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Human rights issues still need to be addressed in Georgia

By Ana Robakidze
Tuesday, February 5
Human Rights Watch published The World Report 2013, the 23rd annual review of human rights practiced around the globe. It summarizes key human rights issues in more than 90 countries and territories worldwide, drawing on events from the end of 2011 through November 2012.

In the report it is said that Georgia’s new government has inherited troubling human rights problems which need to be rectified.

The new government is advised to address past abuses, but also make sure politically motivated prosecutions are avoided, as well as public scrutiny of its actions are ensured.

Hugh Williamson, Europe and Central Asia Director at Human Rights Watch, said that pre-the election environment in Georgia was extremely polarized. However, “the country managed to avoid civil unrest and the outgoing government ensured a peaceful transition of power.” Williamson also said that now the Georgian government has a new task: “This is commendable, but the new Georgian government still has to prove that it can protect rights while rectifying past abuses.”

While the elections largely met international standards, harassment and intimidation of opposition party activists was common during the campaign, also “the State Audit Office, which monitors parties’ compliance with campaign financing rules, overwhelmingly targeted the opposition."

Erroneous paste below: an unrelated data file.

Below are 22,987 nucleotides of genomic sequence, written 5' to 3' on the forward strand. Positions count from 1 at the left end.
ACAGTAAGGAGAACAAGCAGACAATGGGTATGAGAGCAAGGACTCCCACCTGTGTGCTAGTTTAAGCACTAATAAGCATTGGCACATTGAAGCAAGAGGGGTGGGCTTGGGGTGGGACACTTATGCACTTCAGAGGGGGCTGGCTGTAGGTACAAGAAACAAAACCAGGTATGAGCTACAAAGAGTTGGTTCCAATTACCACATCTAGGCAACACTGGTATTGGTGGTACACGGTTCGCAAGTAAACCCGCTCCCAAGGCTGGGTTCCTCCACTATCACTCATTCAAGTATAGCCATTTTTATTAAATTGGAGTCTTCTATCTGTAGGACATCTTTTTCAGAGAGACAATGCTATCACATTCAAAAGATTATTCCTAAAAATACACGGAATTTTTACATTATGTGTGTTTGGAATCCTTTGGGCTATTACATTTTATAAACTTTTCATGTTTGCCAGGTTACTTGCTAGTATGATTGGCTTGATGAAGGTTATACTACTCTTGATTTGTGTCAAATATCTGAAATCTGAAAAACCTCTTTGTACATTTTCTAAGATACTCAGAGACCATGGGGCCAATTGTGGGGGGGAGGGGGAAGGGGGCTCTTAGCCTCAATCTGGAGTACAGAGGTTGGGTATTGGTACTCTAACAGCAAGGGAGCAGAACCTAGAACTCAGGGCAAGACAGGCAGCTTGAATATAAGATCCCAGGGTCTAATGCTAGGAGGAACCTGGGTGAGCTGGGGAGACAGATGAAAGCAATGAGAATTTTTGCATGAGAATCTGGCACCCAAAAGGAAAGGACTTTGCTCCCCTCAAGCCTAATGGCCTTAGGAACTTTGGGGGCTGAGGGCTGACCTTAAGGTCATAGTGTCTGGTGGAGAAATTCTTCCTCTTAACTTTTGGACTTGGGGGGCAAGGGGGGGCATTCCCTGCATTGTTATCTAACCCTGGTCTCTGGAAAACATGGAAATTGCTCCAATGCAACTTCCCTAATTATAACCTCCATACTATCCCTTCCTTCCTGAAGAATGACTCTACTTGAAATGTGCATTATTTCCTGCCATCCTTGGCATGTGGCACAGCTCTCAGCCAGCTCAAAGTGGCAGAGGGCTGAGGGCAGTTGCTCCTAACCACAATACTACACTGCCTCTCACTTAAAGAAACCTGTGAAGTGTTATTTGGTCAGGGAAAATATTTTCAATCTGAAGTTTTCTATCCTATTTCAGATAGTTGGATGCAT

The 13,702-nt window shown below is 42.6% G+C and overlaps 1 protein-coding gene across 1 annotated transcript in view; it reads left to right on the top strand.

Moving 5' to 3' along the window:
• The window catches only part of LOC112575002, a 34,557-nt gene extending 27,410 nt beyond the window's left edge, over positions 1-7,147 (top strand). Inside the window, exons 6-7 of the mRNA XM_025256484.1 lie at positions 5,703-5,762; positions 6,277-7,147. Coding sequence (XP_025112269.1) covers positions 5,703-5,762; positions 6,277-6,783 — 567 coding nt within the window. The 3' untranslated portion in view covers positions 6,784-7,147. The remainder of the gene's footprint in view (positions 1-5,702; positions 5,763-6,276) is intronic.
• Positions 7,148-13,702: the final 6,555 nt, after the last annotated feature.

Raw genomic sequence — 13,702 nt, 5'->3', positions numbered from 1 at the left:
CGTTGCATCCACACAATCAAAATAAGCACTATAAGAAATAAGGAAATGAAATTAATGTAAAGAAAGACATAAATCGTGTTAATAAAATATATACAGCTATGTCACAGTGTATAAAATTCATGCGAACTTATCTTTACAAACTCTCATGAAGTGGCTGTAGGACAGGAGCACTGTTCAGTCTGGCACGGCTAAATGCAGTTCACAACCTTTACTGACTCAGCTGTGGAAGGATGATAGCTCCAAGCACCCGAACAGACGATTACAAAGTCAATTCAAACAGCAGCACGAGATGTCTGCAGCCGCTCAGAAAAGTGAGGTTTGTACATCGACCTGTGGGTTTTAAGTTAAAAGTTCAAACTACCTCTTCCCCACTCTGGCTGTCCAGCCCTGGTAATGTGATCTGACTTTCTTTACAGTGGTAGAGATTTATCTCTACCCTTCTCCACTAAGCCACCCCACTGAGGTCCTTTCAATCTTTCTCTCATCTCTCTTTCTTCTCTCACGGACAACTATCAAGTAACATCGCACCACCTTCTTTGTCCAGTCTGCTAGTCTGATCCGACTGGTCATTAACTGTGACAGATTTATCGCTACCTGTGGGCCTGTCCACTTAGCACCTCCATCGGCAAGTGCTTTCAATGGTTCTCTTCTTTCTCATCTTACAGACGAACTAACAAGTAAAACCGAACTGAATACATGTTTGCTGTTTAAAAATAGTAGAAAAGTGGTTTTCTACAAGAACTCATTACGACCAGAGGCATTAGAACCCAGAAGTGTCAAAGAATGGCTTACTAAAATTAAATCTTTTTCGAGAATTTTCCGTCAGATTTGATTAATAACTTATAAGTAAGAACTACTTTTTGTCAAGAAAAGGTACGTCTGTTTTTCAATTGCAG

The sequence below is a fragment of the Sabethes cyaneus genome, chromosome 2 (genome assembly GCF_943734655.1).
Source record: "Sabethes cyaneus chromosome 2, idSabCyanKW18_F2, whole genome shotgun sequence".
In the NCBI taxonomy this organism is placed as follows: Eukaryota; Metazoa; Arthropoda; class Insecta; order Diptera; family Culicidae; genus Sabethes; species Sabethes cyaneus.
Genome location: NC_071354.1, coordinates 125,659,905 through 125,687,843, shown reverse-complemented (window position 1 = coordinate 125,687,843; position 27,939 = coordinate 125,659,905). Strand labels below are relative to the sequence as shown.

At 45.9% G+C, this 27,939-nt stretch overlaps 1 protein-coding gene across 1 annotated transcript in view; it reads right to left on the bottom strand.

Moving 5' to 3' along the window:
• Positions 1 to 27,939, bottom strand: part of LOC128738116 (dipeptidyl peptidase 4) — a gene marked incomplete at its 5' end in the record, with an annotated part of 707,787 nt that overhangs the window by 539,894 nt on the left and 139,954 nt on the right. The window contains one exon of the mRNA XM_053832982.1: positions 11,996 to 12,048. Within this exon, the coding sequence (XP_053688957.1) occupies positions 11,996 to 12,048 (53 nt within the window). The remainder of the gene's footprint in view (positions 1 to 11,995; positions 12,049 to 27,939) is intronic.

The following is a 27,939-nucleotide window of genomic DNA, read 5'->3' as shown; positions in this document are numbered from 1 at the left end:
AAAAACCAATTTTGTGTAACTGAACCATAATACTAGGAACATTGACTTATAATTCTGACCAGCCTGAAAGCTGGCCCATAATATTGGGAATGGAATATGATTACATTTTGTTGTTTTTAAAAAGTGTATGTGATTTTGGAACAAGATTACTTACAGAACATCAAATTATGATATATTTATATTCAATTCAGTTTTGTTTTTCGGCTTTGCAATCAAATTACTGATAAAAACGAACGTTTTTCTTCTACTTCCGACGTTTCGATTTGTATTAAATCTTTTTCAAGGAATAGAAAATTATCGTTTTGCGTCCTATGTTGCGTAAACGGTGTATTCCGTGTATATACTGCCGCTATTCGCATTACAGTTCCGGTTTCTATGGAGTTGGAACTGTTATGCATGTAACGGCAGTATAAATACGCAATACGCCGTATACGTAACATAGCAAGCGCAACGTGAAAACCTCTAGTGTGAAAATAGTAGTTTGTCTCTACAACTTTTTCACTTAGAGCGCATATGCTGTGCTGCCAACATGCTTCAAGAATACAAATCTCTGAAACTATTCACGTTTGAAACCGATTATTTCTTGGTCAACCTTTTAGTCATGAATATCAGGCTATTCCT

Based on the ombudsman’s 2012 report, Human Rights Watch says that Georgian prisons are overcrowded, leading to very poor prison conditions. The reasons for the problem should be the policy of zero tolerance towards crime formed by the previous government.

According to the report, Georgian judicial system is in need of serious reforms, as the system lacks independence. In 2012, the Georgian Young Lawyers’ Association (GYLA) reported that the Tbilisi City Court judges granted all motions filed by the prosecution regarding the admissibility of evidence, while denying all defence motions that the prosecution did not support. Human Rights Watch says “many defendants accept plea bargains because they do not trust the judiciary, which convicts in more than 98% of cases.”

Assessing the level of media freedom in the country, the report says that “nationwide television broadcasting was limited to the state-funded public broadcaster and two pro-government stations, which were often biased in favor of the government,” while print media presents diverse political views.